“Your ass is crazy,” Chuck Hurd recalls telling his brother when Will informed the family he was quitting the CIA to run for Congress after nine-and-a-half years as a covert operative. The Hurds were immensely proud of the dangerous and important work he was doing, and I got the distinct impression that they were less enamored of his political achievements. Chuck, the eldest of the three Hurd children—their middle sister, Liz, is away on vacation—is four inches shorter than his younger brother and probably 30 pounds heavier, built like a fullback and wearing a salt-and-pepper beard that makes him look the part of a blue-collar joe. (Clearly familiar with his brother’s Sunni-Shia quip, Chuck tells me he doesn’t merely sell cable, but is a sales manager who supervises other employees.)
If Chuck is straight out of central casting, so, too, is “William,” as everyone here calls him. Tall and well-built with broad shoulders and enormous hands, the congressman has thinning black hair that is receding and meticulously combed back in small, slick waves. This feature, when combined with the rectangular glasses that tend to slip toward the tip of his nose and the slight under-bite he has owned since childhood, give him the distinguished appearance of an oil-painted parliamentarian, especially when glancing downward to read remarks or jot down thoughts in the mysterious red notebook he carries in his jacket everywhere he goes.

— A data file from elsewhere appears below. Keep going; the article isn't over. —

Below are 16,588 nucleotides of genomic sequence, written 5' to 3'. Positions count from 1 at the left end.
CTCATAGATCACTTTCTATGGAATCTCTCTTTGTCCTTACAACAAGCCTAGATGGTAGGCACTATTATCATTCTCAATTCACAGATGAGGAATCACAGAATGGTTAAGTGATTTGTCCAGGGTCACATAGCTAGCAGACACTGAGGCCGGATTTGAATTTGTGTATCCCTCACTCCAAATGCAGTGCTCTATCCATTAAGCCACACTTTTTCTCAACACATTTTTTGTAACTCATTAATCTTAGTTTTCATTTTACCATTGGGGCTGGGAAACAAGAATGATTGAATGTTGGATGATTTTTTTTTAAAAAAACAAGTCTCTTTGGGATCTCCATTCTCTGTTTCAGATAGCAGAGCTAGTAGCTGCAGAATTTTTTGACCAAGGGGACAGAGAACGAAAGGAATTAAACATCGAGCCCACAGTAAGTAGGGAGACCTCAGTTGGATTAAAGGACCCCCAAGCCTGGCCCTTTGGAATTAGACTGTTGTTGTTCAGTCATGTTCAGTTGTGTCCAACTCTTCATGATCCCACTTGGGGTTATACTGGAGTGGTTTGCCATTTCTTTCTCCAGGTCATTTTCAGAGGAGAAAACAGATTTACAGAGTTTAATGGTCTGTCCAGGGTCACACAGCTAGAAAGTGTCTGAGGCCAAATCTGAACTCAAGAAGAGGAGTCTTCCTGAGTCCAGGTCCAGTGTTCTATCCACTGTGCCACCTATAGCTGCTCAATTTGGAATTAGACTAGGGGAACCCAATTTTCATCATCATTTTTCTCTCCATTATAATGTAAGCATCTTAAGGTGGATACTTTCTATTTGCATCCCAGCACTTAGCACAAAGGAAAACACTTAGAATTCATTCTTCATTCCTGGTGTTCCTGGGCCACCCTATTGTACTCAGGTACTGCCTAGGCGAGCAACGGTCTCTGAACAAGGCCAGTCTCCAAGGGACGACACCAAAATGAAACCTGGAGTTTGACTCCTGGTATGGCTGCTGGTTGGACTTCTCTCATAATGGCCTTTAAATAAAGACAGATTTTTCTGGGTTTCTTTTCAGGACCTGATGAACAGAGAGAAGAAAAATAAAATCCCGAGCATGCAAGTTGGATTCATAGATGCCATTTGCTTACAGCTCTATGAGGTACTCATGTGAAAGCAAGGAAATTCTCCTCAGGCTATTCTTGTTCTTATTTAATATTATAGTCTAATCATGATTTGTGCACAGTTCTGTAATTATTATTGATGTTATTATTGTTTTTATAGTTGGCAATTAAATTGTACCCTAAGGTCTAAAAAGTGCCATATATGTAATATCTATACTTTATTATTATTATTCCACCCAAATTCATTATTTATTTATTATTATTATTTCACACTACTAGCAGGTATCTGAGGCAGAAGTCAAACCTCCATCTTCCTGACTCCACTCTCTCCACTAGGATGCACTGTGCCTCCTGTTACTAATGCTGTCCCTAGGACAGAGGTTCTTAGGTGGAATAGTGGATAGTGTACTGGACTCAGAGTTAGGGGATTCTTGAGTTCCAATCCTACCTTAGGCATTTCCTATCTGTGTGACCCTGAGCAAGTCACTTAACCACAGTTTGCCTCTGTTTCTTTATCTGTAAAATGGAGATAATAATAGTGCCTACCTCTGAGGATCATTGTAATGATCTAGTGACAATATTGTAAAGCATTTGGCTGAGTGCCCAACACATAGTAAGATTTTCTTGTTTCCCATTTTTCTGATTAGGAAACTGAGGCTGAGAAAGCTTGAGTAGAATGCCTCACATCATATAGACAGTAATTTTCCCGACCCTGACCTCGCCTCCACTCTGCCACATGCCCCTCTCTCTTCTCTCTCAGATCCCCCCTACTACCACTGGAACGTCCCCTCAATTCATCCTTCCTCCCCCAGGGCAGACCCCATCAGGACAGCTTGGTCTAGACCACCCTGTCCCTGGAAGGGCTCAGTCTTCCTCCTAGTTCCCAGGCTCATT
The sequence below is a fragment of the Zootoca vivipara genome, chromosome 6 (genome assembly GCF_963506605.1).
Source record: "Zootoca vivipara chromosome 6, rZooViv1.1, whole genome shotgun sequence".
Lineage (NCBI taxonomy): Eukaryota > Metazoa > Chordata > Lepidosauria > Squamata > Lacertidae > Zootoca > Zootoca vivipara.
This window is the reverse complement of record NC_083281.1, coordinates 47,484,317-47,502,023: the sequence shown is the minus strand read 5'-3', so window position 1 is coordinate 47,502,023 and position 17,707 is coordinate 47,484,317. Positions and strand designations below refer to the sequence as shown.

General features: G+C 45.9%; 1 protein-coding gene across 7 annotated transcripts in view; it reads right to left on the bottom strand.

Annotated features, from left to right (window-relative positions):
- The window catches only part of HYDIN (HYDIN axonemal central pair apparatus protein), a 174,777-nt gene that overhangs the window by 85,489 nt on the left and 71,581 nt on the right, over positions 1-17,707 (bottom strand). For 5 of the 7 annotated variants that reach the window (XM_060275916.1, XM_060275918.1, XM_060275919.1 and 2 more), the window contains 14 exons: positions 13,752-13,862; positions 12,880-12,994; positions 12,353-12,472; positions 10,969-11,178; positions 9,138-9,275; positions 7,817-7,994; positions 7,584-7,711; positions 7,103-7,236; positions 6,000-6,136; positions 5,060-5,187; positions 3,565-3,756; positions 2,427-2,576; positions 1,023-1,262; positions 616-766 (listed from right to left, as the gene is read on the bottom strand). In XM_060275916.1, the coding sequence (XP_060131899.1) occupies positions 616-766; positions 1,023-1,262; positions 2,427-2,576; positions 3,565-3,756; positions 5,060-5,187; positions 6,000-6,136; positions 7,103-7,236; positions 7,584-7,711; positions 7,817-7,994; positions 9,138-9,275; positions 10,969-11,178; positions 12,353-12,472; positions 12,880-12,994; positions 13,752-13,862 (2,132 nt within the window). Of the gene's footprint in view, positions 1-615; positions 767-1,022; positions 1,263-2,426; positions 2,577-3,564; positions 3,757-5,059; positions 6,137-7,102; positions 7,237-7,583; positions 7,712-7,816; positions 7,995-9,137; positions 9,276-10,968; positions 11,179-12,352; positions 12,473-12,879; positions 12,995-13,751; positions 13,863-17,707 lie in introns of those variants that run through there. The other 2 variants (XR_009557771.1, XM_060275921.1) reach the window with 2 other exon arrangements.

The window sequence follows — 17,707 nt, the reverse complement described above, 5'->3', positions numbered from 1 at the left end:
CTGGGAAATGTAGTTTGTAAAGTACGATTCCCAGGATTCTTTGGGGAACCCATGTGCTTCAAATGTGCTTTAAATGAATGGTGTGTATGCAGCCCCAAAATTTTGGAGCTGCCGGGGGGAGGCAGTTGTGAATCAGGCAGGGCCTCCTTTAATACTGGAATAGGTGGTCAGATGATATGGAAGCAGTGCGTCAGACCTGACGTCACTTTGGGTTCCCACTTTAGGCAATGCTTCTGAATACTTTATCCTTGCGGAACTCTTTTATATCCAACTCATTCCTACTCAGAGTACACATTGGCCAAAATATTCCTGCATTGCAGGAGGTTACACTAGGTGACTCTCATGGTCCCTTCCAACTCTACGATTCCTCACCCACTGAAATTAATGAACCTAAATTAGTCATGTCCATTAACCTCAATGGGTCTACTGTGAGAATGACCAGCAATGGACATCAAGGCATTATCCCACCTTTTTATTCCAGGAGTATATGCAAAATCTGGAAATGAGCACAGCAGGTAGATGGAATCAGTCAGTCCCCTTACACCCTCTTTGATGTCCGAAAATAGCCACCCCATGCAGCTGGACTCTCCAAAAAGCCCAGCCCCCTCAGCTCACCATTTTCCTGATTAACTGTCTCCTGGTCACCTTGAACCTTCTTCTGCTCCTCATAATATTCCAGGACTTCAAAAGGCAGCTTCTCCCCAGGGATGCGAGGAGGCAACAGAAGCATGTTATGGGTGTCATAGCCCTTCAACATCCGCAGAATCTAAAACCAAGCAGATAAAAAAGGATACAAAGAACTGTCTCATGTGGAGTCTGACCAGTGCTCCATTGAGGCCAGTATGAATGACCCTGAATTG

And yet Hurd doesn’t always act the part. He cusses casually and laughs loudly, fitting in better with staff members than buttoned-down colleagues. He also talks with the slightest trace of a lisp from his childhood struggle with a speech impediment that had kids calling him “Hurd the Nerd,” a nickname that still makes him shudder. (“Now I’m 6’4”, 235 pounds, spent nine-and-a-half years in the CIA, and nobody messes with me,” he tells a lunchroom full of wide-eyed third-graders in Fort Stockton.)